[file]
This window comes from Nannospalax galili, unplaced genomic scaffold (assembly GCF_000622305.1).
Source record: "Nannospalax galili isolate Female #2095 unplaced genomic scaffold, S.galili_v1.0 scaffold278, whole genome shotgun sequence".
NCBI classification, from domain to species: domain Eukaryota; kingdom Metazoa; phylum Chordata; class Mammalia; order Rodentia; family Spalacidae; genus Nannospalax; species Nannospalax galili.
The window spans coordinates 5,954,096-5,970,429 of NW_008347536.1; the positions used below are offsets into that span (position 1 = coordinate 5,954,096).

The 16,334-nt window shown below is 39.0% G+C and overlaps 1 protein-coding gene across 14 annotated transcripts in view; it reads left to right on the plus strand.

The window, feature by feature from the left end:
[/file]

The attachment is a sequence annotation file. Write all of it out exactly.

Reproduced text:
This window comes from Nannospalax galili, unplaced genomic scaffold (assembly GCF_000622305.1).
Source record: "Nannospalax galili isolate Female #2095 unplaced genomic scaffold, S.galili_v1.0 scaffold278, whole genome shotgun sequence".
NCBI classification, from domain to species: domain Eukaryota; kingdom Metazoa; phylum Chordata; class Mammalia; order Rodentia; family Spalacidae; genus Nannospalax; species Nannospalax galili.
The window spans coordinates 5,954,096-5,970,429 of NW_008347536.1; the positions used below are offsets into that span (position 1 = coordinate 5,954,096).

The 16,334-nt window shown below is 39.0% G+C and overlaps 1 protein-coding gene across 14 annotated transcripts in view; it reads left to right on the plus strand.

The window, feature by feature from the left end: